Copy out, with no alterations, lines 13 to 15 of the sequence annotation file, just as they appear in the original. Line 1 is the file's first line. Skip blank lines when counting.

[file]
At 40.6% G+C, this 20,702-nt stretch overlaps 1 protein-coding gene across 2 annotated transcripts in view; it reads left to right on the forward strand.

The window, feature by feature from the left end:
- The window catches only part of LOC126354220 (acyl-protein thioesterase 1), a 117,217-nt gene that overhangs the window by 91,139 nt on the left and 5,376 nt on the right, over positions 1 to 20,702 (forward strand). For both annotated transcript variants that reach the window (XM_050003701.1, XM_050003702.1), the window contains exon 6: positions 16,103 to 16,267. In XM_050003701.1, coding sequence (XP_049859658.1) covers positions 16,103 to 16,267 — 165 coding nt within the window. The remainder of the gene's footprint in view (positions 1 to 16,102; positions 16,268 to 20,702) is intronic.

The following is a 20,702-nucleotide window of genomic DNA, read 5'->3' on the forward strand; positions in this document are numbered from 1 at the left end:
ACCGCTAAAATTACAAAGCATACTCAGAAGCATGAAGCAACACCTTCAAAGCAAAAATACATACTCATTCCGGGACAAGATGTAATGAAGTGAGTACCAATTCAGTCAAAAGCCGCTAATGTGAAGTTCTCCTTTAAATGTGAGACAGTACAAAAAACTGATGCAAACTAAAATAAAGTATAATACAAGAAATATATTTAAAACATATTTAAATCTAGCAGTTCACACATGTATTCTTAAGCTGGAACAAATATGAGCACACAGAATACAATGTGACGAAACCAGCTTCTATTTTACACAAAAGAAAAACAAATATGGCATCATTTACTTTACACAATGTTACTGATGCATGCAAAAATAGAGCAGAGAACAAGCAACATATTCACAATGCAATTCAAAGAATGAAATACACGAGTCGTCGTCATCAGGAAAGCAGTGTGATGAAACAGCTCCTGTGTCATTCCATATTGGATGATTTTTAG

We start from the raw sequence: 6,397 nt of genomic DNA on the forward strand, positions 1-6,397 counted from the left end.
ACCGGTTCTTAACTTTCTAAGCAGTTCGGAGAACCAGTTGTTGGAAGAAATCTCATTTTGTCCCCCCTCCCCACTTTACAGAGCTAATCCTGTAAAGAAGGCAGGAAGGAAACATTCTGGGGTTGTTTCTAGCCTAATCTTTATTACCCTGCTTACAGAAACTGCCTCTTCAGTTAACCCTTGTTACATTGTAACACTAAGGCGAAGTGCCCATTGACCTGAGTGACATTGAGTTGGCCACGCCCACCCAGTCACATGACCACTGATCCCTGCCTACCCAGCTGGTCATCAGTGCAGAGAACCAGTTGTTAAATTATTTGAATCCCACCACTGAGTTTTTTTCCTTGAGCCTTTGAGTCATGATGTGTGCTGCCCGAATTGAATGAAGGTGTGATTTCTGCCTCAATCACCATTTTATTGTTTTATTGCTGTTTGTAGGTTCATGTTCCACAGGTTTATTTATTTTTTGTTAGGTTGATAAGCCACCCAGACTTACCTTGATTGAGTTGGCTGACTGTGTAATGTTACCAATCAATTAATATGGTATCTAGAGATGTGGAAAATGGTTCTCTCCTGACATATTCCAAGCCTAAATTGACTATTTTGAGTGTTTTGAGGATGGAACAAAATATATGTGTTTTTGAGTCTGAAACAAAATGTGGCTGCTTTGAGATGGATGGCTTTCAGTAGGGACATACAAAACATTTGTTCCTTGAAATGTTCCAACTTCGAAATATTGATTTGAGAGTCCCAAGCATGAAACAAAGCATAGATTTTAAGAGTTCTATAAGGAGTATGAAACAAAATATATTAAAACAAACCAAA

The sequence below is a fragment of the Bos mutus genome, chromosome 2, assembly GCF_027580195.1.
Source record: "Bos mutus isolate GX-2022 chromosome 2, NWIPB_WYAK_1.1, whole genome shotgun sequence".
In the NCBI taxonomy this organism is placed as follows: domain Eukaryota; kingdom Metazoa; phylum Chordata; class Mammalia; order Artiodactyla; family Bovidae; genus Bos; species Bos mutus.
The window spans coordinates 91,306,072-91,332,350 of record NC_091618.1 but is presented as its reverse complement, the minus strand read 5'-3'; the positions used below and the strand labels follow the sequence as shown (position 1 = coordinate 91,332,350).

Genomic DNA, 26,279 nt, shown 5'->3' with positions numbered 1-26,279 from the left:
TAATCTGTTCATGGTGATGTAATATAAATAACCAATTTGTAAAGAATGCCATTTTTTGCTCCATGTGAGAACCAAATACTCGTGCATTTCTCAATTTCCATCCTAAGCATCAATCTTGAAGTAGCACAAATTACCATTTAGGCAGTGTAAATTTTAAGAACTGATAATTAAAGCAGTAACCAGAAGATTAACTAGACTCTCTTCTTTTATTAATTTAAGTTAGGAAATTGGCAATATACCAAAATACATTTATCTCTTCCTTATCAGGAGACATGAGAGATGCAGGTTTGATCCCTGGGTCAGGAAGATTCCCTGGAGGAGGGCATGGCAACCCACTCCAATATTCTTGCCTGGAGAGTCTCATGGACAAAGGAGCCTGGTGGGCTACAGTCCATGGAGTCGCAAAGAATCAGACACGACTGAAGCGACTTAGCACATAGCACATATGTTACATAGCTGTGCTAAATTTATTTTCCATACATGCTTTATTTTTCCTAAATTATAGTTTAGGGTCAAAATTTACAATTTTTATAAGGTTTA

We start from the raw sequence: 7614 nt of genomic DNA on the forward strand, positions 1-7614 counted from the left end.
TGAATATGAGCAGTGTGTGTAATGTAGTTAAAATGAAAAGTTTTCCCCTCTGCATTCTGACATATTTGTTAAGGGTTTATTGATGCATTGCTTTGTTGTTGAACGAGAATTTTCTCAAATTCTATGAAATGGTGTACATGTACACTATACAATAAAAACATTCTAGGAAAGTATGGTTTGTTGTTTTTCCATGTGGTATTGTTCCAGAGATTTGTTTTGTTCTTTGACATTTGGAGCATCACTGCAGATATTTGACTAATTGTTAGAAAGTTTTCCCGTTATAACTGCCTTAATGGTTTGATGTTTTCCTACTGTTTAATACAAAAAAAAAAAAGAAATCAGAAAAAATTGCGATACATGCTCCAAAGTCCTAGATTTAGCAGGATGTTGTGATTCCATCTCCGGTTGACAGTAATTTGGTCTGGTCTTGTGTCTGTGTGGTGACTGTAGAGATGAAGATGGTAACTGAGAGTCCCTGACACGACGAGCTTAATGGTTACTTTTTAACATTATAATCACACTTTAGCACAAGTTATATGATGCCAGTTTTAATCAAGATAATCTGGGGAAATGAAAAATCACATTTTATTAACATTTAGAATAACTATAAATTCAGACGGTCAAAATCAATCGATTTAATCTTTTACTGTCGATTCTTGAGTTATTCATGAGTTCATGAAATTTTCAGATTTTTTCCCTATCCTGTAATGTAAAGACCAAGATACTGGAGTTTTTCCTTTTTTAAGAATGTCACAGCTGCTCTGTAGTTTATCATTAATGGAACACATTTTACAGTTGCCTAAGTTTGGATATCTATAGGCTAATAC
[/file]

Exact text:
TAATCTGTTCATGGTGATGTAATATAAATAACCAATTTGTAAAGAATGCCATTTTTTGCTCCATGTGAGAACCAAATACTCGTGCATTTCTCAATTTCCATCCTAAGCATCAATCTTGAAGTAGCACAAATTACCATTTAGGCAGTGTAAATTTTAAGAACTGATAATTAAAGCAGTAACCAGAAGATTAACTAGACTCTCTTCTTTTATTAATTTAAGTTAGGAAATTGGCAATATACCAAAATACATTTATCTCTTCCTTATCAGGAGACATGAGAGATGCAGGTTTGATCCCTGGGTCAGGAAGATTCCCTGGAGGAGGGCATGGCAACCCACTCCAATATTCTTGCCTGGAGAGTCTCATGGACAAAGGAGCCTGGTGGGCTACAGTCCATGGAGTCGCAAAGAATCAGACACGACTGAAGCGACTTAGCACATAGCACATATGTTACATAGCTGTGCTAAATTTATTTTCCATACATGCTTTATTTTTCCTAAATTATAGTTTAGGGTCAAAATTTACAATTTTTATAAGGTTTA

We start from the raw sequence: 7614 nt of genomic DNA on the forward strand, positions 1-7614 counted from the left end.
TGAATATGAGCAGTGTGTGTAATGTAGTTAAAATGAAAAGTTTTCCCCTCTGCATTCTGACATATTTGTTAAGGGTTTATTGATGCATTGCTTTGTTGTTGAACGAGAATTTTCTCAAATTCTATGAAATGGTGTACATGTACACTATACAATAAAAACATTCTAGGAAAGTATGGTTTGTTGTTTTTCCATGTGGTATTGTTCCAGAGATTTGTTTTGTTCTTTGACATTTGGAGCATCACTGCAGATATTTGACTAATTGTTAGAAAGTTTTCCCGTTATAACTGCCTTAATGGTTTGATGTTTTCCTACTGTTTAATACAAAAAAAAAAAAGAAATCAGAAAAAATTGCGATACATGCTCCAAAGTCCTAGATTTAGCAGGATGTTGTGATTCCATCTCCGGTTGACAGTAATTTGGTCTGGTCTTGTGTCTGTGTGGTGACTGTAGAGATGAAGATGGTAACTGAGAGTCCCTGACACGACGAGCTTAATGGTTACTTTTTAACATTATAATCACACTTTAGCACAAGTTATATGATGCCAGTTTTAATCAAGATAATCTGGGGAAATGAAAAATCACATTTTATTAACATTTAGAATAACTATAAATTCAGACGGTCAAAATCAATCGATTTAATCTTTTACTGTCGATTCTTGAGTTATTCATGAGTTCATGAAATTTTCAGATTTTTTCCCTATCCTGTAATGTAAAGACCAAGATACTGGAGTTTTTCCTTTTTTAAGAATGTCACAGCTGCTCTGTAGTTTATCATTAATGGAACACATTTTACAGTTGCCTAAGTTTGGATATCTATAGGCTAATAC